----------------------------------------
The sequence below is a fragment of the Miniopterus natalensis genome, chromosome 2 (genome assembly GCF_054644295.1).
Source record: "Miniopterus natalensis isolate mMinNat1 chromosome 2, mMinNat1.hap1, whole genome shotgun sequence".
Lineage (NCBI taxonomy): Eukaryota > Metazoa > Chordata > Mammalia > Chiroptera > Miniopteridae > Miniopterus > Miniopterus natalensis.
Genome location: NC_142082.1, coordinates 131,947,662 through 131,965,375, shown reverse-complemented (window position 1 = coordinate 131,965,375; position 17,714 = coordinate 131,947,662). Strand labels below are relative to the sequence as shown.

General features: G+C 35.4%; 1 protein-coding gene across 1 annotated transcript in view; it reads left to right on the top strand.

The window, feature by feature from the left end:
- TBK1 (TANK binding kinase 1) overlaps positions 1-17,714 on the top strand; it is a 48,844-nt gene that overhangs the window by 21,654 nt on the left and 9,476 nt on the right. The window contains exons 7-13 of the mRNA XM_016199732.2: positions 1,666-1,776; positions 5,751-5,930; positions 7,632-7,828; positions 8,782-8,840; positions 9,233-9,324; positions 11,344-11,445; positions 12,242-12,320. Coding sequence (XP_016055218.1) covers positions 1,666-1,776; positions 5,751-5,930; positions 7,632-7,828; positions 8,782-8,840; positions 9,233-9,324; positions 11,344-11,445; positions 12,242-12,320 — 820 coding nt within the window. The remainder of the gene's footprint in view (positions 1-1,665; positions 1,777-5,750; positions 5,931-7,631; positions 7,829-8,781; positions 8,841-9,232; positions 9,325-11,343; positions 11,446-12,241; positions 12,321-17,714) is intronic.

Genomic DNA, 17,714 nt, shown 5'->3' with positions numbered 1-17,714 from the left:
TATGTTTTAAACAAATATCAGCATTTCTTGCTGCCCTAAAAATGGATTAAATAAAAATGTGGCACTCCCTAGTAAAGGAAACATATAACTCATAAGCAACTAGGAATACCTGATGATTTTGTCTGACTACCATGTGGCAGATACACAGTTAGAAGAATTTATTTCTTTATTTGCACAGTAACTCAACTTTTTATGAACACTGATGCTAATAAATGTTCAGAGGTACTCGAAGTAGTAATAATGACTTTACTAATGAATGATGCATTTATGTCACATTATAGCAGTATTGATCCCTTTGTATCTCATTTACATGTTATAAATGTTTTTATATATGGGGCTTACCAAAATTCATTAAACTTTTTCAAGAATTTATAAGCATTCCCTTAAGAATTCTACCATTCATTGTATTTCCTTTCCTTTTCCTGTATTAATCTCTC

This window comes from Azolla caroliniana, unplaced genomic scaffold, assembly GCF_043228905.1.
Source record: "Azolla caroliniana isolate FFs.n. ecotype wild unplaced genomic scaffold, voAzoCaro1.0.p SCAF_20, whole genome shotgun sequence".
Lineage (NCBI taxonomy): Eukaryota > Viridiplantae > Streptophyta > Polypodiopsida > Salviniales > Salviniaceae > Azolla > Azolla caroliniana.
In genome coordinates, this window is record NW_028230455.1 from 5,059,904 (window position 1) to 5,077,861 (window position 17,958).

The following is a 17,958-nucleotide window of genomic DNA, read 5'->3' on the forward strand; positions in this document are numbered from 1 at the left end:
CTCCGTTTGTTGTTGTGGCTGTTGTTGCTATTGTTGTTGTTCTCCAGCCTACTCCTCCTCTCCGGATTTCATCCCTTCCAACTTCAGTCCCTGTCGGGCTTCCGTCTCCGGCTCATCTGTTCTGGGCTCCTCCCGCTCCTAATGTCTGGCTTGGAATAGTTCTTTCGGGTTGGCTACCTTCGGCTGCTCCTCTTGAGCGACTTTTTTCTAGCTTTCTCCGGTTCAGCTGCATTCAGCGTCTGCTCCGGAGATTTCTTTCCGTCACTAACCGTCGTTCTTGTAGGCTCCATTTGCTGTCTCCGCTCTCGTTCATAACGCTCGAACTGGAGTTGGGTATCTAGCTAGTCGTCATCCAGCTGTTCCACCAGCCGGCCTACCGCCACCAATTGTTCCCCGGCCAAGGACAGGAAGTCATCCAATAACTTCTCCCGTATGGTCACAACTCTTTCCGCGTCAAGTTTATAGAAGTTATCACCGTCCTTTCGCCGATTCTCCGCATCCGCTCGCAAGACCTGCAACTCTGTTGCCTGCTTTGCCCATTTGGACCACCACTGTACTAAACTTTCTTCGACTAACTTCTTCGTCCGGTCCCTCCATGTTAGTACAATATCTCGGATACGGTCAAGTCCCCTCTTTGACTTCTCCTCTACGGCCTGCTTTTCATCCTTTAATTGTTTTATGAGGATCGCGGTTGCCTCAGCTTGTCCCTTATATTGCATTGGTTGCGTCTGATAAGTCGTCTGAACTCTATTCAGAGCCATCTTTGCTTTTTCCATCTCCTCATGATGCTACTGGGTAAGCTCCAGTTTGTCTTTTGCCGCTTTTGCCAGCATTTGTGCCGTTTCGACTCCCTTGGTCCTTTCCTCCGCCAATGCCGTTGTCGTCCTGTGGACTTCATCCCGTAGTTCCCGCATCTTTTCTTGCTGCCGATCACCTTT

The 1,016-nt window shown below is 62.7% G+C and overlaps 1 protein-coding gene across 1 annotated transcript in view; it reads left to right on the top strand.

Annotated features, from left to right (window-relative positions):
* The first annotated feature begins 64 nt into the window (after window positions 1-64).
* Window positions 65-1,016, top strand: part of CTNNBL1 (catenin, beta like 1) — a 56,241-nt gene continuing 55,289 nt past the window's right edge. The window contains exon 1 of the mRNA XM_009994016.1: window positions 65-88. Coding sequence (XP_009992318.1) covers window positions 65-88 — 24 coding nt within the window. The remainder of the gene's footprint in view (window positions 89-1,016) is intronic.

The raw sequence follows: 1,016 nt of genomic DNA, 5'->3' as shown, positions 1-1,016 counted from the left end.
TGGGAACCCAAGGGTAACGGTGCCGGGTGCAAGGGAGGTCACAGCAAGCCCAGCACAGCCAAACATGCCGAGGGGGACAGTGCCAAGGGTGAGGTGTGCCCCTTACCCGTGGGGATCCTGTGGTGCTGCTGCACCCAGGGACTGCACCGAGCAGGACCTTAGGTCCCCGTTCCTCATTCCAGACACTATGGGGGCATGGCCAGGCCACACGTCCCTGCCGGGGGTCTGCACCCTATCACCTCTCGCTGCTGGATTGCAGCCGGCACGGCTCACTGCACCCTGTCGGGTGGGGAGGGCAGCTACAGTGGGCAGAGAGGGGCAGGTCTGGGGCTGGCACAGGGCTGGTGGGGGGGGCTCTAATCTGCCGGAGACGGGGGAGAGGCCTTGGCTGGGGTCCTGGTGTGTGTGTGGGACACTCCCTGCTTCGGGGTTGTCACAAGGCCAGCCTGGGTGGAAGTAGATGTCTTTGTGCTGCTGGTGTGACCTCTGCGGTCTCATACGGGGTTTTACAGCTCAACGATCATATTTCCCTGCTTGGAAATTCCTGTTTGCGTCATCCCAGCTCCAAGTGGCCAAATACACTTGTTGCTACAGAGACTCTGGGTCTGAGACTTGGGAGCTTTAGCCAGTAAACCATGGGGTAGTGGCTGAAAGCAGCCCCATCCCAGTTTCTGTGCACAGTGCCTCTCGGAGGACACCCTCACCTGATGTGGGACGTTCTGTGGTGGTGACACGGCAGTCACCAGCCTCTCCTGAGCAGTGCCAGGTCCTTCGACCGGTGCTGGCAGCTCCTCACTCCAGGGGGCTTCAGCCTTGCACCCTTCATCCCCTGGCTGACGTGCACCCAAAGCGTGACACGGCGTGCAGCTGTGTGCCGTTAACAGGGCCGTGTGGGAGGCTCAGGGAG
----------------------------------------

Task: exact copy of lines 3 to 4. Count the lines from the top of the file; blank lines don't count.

Lineage (NCBI taxonomy): Eukaryota > Metazoa > Chordata > Mammalia > Chiroptera > Miniopteridae > Miniopterus > Miniopterus natalensis.
Genome location: NC_142082.1, coordinates 131,947,662 through 131,965,375, shown reverse-complemented (window position 1 = coordinate 131,965,375; position 17,714 = coordinate 131,947,662). Strand labels below are relative to the sequence as shown.